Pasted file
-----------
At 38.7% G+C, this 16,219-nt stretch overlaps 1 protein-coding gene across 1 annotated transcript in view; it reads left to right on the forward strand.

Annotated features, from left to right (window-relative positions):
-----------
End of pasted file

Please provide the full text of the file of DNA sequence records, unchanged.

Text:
At 38.7% G+C, this 16,219-nt stretch overlaps 1 protein-coding gene across 1 annotated transcript in view; it reads left to right on the forward strand.

Annotated features, from left to right (window-relative positions):